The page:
Occupy Tampa camp not likely to close, unlike L.A., Philly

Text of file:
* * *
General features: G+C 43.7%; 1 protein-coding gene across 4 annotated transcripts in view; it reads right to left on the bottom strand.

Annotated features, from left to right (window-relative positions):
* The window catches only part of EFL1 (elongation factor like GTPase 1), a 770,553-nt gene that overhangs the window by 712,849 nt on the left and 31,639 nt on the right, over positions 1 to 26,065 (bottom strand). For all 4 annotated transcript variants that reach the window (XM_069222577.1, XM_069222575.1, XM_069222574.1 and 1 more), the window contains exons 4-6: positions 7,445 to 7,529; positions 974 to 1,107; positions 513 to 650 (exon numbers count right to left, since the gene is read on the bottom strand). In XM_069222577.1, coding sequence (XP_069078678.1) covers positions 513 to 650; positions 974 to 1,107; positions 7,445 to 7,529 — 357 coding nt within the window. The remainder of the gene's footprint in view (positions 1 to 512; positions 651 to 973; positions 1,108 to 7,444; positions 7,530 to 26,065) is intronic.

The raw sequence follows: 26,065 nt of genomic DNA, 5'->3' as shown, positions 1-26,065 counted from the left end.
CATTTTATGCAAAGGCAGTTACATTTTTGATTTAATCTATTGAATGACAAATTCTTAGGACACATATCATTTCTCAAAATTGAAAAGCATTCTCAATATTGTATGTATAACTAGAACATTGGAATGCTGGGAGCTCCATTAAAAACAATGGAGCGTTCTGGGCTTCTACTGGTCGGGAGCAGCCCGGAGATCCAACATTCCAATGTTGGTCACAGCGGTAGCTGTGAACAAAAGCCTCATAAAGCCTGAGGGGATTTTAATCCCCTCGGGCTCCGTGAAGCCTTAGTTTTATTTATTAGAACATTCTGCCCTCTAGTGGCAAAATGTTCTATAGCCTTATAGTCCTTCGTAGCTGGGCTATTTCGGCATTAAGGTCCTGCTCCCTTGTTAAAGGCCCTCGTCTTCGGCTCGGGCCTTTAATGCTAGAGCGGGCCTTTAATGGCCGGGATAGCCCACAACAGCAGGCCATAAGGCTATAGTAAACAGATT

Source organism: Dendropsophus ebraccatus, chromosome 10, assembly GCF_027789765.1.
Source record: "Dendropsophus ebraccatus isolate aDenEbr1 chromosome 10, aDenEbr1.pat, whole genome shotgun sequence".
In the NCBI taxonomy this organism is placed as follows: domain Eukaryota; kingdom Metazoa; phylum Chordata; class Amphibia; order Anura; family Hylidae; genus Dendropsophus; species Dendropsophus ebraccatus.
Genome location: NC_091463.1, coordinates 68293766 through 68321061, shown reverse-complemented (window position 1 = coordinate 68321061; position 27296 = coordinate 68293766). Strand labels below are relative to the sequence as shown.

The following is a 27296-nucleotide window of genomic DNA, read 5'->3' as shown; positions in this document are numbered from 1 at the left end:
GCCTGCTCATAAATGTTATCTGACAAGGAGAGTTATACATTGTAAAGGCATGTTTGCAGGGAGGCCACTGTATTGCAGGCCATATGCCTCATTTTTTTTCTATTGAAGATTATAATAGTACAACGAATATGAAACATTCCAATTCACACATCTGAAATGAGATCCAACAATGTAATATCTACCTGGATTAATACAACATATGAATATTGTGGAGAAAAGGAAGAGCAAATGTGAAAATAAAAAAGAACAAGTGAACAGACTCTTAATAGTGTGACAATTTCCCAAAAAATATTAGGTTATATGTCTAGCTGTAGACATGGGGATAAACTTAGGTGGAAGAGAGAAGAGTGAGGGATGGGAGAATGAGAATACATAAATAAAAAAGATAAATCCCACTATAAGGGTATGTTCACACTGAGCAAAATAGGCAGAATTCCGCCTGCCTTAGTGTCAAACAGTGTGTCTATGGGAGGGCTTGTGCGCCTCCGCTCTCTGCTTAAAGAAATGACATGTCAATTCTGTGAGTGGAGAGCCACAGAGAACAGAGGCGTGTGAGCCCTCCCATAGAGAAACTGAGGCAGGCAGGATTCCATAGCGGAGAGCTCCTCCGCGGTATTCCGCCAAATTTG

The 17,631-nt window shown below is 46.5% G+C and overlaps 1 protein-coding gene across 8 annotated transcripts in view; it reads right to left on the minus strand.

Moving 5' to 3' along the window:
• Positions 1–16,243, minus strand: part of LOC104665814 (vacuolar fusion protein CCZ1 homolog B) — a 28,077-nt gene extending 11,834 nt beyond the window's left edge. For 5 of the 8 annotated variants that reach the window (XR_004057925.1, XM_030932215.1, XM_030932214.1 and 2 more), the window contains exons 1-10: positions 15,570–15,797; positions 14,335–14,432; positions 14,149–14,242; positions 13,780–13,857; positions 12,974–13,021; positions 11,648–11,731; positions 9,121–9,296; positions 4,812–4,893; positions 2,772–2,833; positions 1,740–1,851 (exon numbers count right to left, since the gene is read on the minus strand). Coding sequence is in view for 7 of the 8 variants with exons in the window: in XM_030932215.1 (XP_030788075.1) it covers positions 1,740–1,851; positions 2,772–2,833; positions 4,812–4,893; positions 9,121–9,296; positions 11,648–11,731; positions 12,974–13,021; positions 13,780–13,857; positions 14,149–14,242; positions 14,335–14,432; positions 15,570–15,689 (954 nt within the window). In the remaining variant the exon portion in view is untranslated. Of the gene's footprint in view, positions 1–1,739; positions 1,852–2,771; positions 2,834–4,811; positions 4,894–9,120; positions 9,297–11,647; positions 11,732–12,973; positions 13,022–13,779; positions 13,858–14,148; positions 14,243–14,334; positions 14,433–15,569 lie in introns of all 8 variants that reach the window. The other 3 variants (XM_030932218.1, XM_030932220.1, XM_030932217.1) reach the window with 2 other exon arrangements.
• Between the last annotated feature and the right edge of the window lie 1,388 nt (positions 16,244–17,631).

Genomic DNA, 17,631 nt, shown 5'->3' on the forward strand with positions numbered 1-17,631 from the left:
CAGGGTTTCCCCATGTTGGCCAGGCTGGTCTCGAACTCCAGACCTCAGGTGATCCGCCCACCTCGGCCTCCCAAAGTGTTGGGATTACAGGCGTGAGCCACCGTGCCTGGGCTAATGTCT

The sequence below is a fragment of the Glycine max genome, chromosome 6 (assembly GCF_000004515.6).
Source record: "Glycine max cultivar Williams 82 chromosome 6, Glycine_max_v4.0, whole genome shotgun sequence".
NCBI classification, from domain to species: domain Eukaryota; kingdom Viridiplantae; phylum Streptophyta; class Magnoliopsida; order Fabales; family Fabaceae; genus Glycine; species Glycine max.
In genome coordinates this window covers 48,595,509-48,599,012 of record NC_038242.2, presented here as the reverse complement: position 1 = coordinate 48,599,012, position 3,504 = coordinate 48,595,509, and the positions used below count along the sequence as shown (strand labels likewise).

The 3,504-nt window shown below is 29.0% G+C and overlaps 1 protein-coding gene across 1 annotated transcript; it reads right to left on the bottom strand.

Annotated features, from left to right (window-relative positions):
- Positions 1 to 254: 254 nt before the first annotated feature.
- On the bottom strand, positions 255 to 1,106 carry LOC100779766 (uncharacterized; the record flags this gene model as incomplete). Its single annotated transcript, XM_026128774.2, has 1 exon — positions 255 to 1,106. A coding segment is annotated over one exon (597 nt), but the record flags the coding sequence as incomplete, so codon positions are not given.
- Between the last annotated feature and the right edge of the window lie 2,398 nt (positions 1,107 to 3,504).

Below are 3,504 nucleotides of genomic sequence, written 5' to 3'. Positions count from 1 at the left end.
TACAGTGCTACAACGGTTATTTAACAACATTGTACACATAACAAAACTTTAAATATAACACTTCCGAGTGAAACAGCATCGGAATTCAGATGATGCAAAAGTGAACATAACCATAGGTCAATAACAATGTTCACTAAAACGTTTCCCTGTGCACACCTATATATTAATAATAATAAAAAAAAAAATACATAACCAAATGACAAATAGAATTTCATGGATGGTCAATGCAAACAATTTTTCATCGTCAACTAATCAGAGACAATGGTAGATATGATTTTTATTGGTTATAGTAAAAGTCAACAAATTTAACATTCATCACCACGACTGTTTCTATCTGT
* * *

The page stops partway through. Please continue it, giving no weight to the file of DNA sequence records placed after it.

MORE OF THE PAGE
TAMPA - Tensions are mounting across the country between police and the sprawling Occupy movements – the main encampments in Los Angeles and Philadelphia were essentially shut down by authorities Tuesday – but Occupy Tampa protesters and city officials continue to work within a somewhat tense but mostly non-confrontational relationship. This week, the group sent the city a letter asking for unrestricted access to downtown parks day and night, seven days a week. City authorities say they have no plans to grant that request but will continue to allow the movement to protest where it is. Currently, the round-the-clock occupation is at Curtis Hixon Waterfront Park, where protesters have camped, waved signs to passing motorists and handed out brochures to passersby since early October. In Los Angeles, police effectively removed the Occupy L.A. encampment last night and this morning, arresting more than 200 people. More than 1,000 police officers raided the camp and dismantled what was left of the tent city that had stood for two months.About 50 protesters were arrested in Philadelphia. The two raids were the latest in a series of crackdowns across the country aimed at ending occupations of public parks. In recent weeks, the Occupy movement in Oakland, Calif., grew violent with confrontations between police and demonstrators. Violence also has erupted in New York. Here, about a dozen or so protesters have been arrested over the past two months, mostly on charges of trespassing or resisting arrest. Late Tuesday, two Occupy Tampa protesters were arrested. One was charged with grabbing the arm of a police officer who was removing items from the park and putting them into a truck to be hauled off to the impound yard. Another was charged when he stood in front of the truck and refused to allow it to leave. Still, Occupy Tampa remains relatively non-violent, said police spokeswoman Laura McElroy. She said comparing Tampa's demonstration with those of other, larger cities "is like comparing apples to oranges. "We have a totally different scenario," she said. "We don't allow camping in our parks, so a permanent encampment was never set up. We have just a small number of protesters who stick to sidewalks most of the time." Protesters in other cities have been allowed to set up permanent camps in public parks, she said. "We've never allowed camps to be set up because our parks are available to everybody," she said. For the most part, protesters here understand that, she said. They are allowed to sleep on sidewalks as long as they clear their overnight gear by dawn. McElroy doesn't envision police clearing out the protesters. "We have a consistent rapport with them," she said, despite occasional arrests. Still, the group continues to push the city. In this week's one-page letter to be delivered to City Hall, the group asks Mayor Bob Buckhorn and the city council members to attend a general assembly Thursday to talk about the proposal, which would guarantee space for the protest "no more than one mile from Tampa City Hall." Buckhorn will be out of town on Thursday, but he said on Tuesday that he has no intention of granting the protesters' request. "I don't know what will be next," said 32-year-old Alex Valbuena, who stood bundled up against the cold Wednesday morning. He said the protest seems to have shifted online, with postings on Facebook and Twitter that keep demonstrators who can't make it to the site plugged into what's going on. He said he feels a kinship with Occupy protesters in other cities and hopes Tampa won't violently oust the movement from the downtown park. He said he has yet to see any police harassment. Fellow demonstrator Ron Cancilla, 40, said, "I would say so far it's been very peaceful. Police have not been aggressive with anybody." Those who have been arrested mostly have pushed to be arrested, he said. He said he thinks the movement is beginning to accomplish its goal of raising awareness of corporate greed and government complicity. "It's waking people up," he said. "It won't be over until the whole nation wakes up and says, 'This is not what we signed up for.' "
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